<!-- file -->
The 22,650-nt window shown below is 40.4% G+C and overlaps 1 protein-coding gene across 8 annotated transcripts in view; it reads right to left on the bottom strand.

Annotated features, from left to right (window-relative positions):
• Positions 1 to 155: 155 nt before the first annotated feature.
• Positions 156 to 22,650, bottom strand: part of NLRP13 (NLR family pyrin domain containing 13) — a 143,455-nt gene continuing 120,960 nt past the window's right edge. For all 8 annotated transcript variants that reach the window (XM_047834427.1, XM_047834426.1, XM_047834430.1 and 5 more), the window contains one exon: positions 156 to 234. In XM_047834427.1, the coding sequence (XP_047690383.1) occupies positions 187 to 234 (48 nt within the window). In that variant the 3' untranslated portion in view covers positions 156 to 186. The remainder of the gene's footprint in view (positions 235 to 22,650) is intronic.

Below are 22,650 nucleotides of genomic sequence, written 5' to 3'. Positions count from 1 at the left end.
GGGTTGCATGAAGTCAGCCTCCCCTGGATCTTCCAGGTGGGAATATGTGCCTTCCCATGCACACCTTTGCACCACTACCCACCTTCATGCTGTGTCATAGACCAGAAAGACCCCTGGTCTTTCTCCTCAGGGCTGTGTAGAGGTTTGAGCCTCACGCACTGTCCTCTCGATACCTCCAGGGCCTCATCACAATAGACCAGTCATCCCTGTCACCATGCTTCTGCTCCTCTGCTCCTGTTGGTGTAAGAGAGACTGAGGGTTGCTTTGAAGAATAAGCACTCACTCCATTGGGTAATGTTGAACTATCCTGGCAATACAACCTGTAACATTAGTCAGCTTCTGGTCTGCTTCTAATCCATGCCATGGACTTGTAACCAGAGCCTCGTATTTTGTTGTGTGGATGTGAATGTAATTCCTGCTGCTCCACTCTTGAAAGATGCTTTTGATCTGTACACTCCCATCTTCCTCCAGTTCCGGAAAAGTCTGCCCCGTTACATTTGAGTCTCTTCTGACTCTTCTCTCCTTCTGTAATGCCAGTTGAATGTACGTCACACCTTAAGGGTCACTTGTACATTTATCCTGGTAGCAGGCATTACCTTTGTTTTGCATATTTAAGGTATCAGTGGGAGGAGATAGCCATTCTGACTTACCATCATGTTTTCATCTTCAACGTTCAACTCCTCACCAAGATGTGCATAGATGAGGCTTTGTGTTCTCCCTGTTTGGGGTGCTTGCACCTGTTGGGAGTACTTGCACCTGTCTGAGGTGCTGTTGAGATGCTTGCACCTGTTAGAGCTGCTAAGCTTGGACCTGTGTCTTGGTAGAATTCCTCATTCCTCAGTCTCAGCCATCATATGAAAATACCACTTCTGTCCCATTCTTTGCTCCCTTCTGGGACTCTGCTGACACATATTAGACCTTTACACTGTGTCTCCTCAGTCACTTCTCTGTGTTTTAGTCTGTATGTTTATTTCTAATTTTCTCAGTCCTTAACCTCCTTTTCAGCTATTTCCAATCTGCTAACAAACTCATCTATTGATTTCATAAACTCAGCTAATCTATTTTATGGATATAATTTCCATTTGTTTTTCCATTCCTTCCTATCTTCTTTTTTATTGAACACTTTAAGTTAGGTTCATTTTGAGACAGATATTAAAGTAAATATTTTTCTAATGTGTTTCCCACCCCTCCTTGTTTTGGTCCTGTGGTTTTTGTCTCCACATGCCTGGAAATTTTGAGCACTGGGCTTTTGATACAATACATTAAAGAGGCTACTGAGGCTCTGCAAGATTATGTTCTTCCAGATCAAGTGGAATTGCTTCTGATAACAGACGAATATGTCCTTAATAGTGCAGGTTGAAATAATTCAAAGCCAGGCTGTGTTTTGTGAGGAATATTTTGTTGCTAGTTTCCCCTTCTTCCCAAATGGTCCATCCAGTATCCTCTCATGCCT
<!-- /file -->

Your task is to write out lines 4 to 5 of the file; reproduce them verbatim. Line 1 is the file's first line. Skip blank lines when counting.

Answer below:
• Positions 156 to 22,650, bottom strand: part of NLRP13 (NLR family pyrin domain containing 13) — a 143,455-nt gene continuing 120,960 nt past the window's right edge. For all 8 annotated transcript variants that reach the window (XM_047834427.1, XM_047834426.1, XM_047834430.1 and 5 more), the window contains one exon: positions 156 to 234. In XM_047834427.1, the coding sequence (XP_047690383.1) occupies positions 187 to 234 (48 nt within the window). In that variant the 3' untranslated portion in view covers positions 156 to 186. The remainder of the gene's footprint in view (positions 235 to 22,650) is intronic.

Below are 22,650 nucleotides of genomic sequence, written 5' to 3'. Positions count from 1 at the left end.